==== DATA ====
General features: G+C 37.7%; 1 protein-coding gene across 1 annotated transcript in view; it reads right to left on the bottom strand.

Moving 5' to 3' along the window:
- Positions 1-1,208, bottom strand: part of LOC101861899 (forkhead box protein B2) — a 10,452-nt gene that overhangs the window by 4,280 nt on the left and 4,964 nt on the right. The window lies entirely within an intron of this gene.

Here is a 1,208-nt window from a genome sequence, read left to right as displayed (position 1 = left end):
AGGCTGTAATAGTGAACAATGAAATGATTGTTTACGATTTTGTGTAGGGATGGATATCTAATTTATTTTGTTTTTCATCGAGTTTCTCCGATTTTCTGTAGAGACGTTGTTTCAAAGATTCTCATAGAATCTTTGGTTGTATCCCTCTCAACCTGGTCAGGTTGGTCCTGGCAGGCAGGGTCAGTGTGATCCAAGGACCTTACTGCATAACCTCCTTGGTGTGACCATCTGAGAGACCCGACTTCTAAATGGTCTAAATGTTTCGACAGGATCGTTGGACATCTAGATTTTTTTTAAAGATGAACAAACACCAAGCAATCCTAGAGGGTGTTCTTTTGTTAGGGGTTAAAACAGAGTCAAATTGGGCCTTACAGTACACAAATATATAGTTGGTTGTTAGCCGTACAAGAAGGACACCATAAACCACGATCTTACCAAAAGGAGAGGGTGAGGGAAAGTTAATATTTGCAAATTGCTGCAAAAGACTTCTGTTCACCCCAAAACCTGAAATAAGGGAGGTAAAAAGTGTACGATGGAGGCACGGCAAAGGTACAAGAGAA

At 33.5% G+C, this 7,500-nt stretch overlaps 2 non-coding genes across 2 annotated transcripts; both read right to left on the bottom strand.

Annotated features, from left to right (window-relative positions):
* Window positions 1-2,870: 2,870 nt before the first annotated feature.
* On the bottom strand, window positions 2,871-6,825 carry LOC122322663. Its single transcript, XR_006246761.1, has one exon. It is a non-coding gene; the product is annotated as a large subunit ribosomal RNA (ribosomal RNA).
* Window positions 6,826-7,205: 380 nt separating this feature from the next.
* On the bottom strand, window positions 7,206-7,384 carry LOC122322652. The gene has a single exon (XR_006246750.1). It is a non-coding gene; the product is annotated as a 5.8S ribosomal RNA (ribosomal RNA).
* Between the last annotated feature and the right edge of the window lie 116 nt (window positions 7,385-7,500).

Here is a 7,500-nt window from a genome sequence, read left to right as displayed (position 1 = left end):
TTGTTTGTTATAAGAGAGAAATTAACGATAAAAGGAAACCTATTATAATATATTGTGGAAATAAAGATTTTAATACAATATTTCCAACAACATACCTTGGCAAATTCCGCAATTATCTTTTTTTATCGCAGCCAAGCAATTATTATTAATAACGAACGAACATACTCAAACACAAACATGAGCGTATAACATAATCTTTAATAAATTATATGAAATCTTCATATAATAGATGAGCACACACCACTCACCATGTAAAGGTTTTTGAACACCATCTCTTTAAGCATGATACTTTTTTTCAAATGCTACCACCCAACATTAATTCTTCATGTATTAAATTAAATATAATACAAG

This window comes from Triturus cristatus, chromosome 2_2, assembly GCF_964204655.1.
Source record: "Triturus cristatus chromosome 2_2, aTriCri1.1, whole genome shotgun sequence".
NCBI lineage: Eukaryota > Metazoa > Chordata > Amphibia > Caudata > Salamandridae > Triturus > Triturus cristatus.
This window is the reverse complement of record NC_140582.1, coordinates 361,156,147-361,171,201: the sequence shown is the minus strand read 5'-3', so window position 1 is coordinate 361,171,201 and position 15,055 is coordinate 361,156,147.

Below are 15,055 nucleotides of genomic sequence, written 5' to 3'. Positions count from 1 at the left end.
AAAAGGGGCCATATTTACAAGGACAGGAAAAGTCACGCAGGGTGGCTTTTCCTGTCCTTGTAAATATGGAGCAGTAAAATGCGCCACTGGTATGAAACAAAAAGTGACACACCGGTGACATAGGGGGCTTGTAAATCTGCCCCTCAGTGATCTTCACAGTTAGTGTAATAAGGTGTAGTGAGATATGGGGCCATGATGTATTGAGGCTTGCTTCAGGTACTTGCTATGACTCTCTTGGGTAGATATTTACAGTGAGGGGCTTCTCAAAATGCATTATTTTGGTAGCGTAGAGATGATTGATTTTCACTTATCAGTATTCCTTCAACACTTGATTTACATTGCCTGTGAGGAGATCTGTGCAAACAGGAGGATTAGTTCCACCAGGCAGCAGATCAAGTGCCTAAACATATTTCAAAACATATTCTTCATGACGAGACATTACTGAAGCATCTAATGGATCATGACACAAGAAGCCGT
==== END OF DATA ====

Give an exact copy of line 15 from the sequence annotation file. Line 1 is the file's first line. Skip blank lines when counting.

This window comes from Triturus cristatus, chromosome 2_2, assembly GCF_964204655.1.